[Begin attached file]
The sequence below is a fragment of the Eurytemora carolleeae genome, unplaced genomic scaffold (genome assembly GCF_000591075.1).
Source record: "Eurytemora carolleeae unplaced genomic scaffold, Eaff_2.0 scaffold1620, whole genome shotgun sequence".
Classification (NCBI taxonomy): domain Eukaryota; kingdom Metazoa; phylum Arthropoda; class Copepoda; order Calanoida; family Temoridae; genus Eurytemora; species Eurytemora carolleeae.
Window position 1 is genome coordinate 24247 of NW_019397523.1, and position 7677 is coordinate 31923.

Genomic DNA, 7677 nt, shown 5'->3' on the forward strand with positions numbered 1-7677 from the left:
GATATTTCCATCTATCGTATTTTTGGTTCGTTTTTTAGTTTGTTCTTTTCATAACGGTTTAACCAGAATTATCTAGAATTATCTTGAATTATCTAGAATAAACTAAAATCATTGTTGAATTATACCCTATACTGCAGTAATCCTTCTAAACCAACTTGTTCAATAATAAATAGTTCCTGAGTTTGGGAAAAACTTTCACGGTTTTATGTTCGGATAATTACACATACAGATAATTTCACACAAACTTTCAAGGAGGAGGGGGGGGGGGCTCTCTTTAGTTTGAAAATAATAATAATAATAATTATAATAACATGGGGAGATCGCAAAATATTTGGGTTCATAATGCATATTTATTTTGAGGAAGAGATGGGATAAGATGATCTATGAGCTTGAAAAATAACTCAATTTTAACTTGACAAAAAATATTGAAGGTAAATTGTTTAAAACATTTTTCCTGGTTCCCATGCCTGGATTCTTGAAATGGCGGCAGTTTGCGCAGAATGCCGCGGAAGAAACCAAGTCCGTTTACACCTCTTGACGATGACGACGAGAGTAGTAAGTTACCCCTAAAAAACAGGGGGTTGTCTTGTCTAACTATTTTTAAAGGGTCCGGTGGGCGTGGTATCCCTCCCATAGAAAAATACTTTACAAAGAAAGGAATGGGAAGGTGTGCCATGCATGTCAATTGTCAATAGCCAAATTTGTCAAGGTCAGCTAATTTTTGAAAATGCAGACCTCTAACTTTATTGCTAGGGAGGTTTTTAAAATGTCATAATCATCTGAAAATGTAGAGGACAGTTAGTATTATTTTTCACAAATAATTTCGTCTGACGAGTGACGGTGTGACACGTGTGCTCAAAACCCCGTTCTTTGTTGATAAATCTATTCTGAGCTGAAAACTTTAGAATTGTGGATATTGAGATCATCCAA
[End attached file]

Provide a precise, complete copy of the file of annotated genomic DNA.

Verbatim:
The sequence below is a fragment of the Eurytemora carolleeae genome, unplaced genomic scaffold (genome assembly GCF_000591075.1).
Source record: "Eurytemora carolleeae unplaced genomic scaffold, Eaff_2.0 scaffold1620, whole genome shotgun sequence".
Classification (NCBI taxonomy): domain Eukaryota; kingdom Metazoa; phylum Arthropoda; class Copepoda; order Calanoida; family Temoridae; genus Eurytemora; species Eurytemora carolleeae.
Window position 1 is genome coordinate 24247 of NW_019397523.1, and position 7677 is coordinate 31923.

Genomic DNA, 7677 nt, shown 5'->3' on the forward strand with positions numbered 1-7677 from the left:
GATATTTCCATCTATCGTATTTTTGGTTCGTTTTTTAGTTTGTTCTTTTCATAACGGTTTAACCAGAATTATCTAGAATTATCTTGAATTATCTAGAATAAACTAAAATCATTGTTGAATTATACCCTATACTGCAGTAATCCTTCTAAACCAACTTGTTCAATAATAAATAGTTCCTGAGTTTGGGAAAAACTTTCACGGTTTTATGTTCGGATAATTACACATACAGATAATTTCACACAAACTTTCAAGGAGGAGGGGGGGGGGGCTCTCTTTAGTTTGAAAATAATAATAATAATAATTATAATAACATGGGGAGATCGCAAAATATTTGGGTTCATAATGCATATTTATTTTGAGGAAGAGATGGGATAAGATGATCTATGAGCTTGAAAAATAACTCAATTTTAACTTGACAAAAAATATTGAAGGTAAATTGTTTAAAACATTTTTCCTGGTTCCCATGCCTGGATTCTTGAAATGGCGGCAGTTTGCGCAGAATGCCGCGGAAGAAACCAAGTCCGTTTACACCTCTTGACGATGACGACGAGAGTAGTAAGTTACCCCTAAAAAACAGGGGGTTGTCTTGTCTAACTATTTTTAAAGGGTCCGGTGGGCGTGGTATCCCTCCCATAGAAAAATACTTTACAAAGAAAGGAATGGGAAGGTGTGCCATGCATGTCAATTGTCAATAGCCAAATTTGTCAAGGTCAGCTAATTTTTGAAAATGCAGACCTCTAACTTTATTGCTAGGGAGGTTTTTAAAATGTCATAATCATCTGAAAATGTAGAGGACAGTTAGTATTATTTTTCACAAATAATTTCGTCTGACGAGTGACGGTGTGACACGTGTGCTCAAAACCCCGTTCTTTGTTGATAAATCTATTCTGAGCTGAAAACTTTAGAATTGTGGATATTGAGATCATCCAA